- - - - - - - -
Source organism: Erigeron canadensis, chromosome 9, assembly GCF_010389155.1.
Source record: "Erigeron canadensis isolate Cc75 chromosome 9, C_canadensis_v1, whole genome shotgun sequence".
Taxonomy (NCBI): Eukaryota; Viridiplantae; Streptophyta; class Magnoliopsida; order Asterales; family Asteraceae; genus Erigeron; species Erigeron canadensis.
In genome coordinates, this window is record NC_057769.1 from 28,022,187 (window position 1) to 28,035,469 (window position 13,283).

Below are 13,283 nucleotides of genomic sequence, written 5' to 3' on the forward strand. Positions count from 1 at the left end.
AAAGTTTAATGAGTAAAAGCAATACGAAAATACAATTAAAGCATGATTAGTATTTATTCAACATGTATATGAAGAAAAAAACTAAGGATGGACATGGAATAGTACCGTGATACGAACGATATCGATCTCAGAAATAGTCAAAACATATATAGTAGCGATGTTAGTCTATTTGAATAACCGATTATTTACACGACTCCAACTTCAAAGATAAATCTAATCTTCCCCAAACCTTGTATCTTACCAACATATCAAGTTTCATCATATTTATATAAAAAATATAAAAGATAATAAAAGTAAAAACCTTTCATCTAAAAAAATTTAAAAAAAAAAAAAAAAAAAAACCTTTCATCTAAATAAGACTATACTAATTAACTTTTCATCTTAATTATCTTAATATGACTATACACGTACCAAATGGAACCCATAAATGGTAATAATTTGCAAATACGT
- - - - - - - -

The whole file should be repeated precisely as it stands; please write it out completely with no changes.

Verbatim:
Source organism: Erigeron canadensis, chromosome 9, assembly GCF_010389155.1.
Source record: "Erigeron canadensis isolate Cc75 chromosome 9, C_canadensis_v1, whole genome shotgun sequence".
Taxonomy (NCBI): Eukaryota; Viridiplantae; Streptophyta; class Magnoliopsida; order Asterales; family Asteraceae; genus Erigeron; species Erigeron canadensis.
In genome coordinates, this window is record NC_057769.1 from 28,022,187 (window position 1) to 28,035,469 (window position 13,283).

Below are 13,283 nucleotides of genomic sequence, written 5' to 3' on the forward strand. Positions count from 1 at the left end.
AAAGTTTAATGAGTAAAAGCAATACGAAAATACAATTAAAGCATGATTAGTATTTATTCAACATGTATATGAAGAAAAAAACTAAGGATGGACATGGAATAGTACCGTGATACGAACGATATCGATCTCAGAAATAGTCAAAACATATATAGTAGCGATGTTAGTCTATTTGAATAACCGATTATTTACACGACTCCAACTTCAAAGATAAATCTAATCTTCCCCAAACCTTGTATCTTACCAACATATCAAGTTTCATCATATTTATATAAAAAATATAAAAGATAATAAAAGTAAAAACCTTTCATCTAAAAAAATTTAAAAAAAAAAAAAAAAAAAAACCTTTCATCTAAATAAGACTATACTAATTAACTTTTCATCTTAATTATCTTAATATGACTATACACGTACCAAATGGAACCCATAAATGGTAATAATTTGCAAATACGT